Buffalo Bills: DE, LB, OT, TE/WR, DL Depth, CB
After managing to get off to a fast start, the injuries began piling up and the Bills were exposed as a team ill-equipped with adequate depth to compensate. After committing the big bucks to Ryan Fitzpatrick at quarterback, the Bills will need to take every precaution to ensure the offensive line remains strong even if a starter or two go down. With strengths of timing and rhythm, Fitzpatrick can be rattled with pressure up the middle. The organization appears committed to re-signing Stevie Johnson which will be pivotal to keeping the passing offense afloat. Several younger guys at the position emerged as possible players throughout the season potentially lowering the need for a wide receiver, but a pass-catching tight end could really help open up the offense. However, the majority of the team's needs lie on the defensive side. The Bills managed only 29 sacks all year (3rd worst) and will need to improve in that department before they can begin to see any real gains from the most talented unit on the team—the secondary. With a switch to the 4-3, perhaps they will find more luck than they did under a 34 front. Adding to the list of issues in the front seven, the run defense still hasn't made much of an improvement despite the addition of Marcell Dareus last year. With the switch in fronts, depth on the defensive line will be sought after. The team will also find it important to tailor their linebacking corps around the scheme. Barnett is at his best inside, but has the versatility to play all 3 LB positions which should give them some flexibility this offseason.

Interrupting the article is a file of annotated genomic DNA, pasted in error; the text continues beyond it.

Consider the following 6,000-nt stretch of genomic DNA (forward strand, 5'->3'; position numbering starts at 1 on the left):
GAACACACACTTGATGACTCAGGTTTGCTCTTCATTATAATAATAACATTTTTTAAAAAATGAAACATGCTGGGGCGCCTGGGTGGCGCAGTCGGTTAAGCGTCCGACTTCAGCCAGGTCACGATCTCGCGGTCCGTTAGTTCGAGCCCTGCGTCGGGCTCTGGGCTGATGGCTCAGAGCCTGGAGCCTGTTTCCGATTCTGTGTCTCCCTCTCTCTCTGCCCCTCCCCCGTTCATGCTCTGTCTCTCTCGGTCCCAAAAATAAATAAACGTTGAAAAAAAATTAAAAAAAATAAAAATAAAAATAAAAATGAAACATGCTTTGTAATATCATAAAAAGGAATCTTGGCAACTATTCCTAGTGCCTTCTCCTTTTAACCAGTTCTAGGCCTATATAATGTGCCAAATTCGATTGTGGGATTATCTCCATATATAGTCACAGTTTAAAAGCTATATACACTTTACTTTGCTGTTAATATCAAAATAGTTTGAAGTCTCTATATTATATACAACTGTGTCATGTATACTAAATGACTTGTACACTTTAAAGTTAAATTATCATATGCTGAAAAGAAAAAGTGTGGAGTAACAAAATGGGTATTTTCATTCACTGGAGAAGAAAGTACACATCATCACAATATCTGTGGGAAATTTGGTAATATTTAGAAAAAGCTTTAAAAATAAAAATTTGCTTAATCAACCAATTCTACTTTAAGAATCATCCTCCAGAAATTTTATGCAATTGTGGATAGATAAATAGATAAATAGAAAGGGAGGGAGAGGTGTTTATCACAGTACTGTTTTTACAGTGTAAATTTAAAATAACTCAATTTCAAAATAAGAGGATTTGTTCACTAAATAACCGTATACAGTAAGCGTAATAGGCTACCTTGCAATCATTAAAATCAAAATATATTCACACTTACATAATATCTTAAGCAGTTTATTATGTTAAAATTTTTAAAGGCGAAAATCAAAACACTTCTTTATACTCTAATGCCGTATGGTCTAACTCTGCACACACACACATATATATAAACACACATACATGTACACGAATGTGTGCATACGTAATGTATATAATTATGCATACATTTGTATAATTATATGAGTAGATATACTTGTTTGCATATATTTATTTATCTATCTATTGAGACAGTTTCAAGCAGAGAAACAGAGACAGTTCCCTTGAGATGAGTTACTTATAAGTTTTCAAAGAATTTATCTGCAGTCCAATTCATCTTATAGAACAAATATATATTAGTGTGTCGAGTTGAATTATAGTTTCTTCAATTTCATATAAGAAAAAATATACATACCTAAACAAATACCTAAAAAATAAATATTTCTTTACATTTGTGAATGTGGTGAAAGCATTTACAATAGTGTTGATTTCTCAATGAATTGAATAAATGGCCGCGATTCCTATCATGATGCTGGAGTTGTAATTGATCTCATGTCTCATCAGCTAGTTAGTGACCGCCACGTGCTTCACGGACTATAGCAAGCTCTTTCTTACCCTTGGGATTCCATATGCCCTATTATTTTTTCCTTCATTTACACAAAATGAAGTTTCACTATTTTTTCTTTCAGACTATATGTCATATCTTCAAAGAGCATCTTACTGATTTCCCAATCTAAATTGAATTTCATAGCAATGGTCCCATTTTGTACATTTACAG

Miami Dolphins: 4-3 DE, QB, OL, DL Depth, TE/WR, FS
It's no surprise that the Dolphins are in the market for a franchise quarterback this offseason. While Matt Moore improved by leaps and bounds by the end of the year where the Dolphins caught somewhat of a hot streak, it's pretty apparent that he's not a franchise quarterback. And generally with a new offensive-minded Head Coach will come a new starting quarterback. If they aren't in good position to vie for a young, franchise quarterback, it would make more sense to focus this offseason in building up a solid offensive program in place while delaying the inevitable search. Up front that means retooling the right side of the line. Vernon Carey had a solid season at right guard, but is a free agent. Marc Colombo was a disaster at right tackle and will not return. At receiver, Brandon Marshall has lobbied for the team to sign Matt Flynn in free agency, but the team would be just as well off in bringing in another explosive receiver or tight end opposite Marshall to help shift the spotlight slightly off of him. Defensively, the shift to the 4-3 will be an interesting one with only a handful of defensive linemen still under contract for the team. Re-signing standout nose tackle Paul Soliai seems like a no-brainer, but he may seek to go to a team running the 34 front. Depth up front will become crucial, but even more so with the retirement of Jason Taylor and the decision to keep Koa Misi at linebacker, the Dolphins will need to find strong starting defensive end help to take the pressure off of Cameron Wake who managed only 8.5 sacks a year ago. Some secondary concerns, particularly at safety will probably take a backseat this offseason as the combination of Yeremiah Bell and Reshad Jones could be given another year.
New England Patriots: S, WR, DE/OLB, Interior OL, DL Depth, CB depth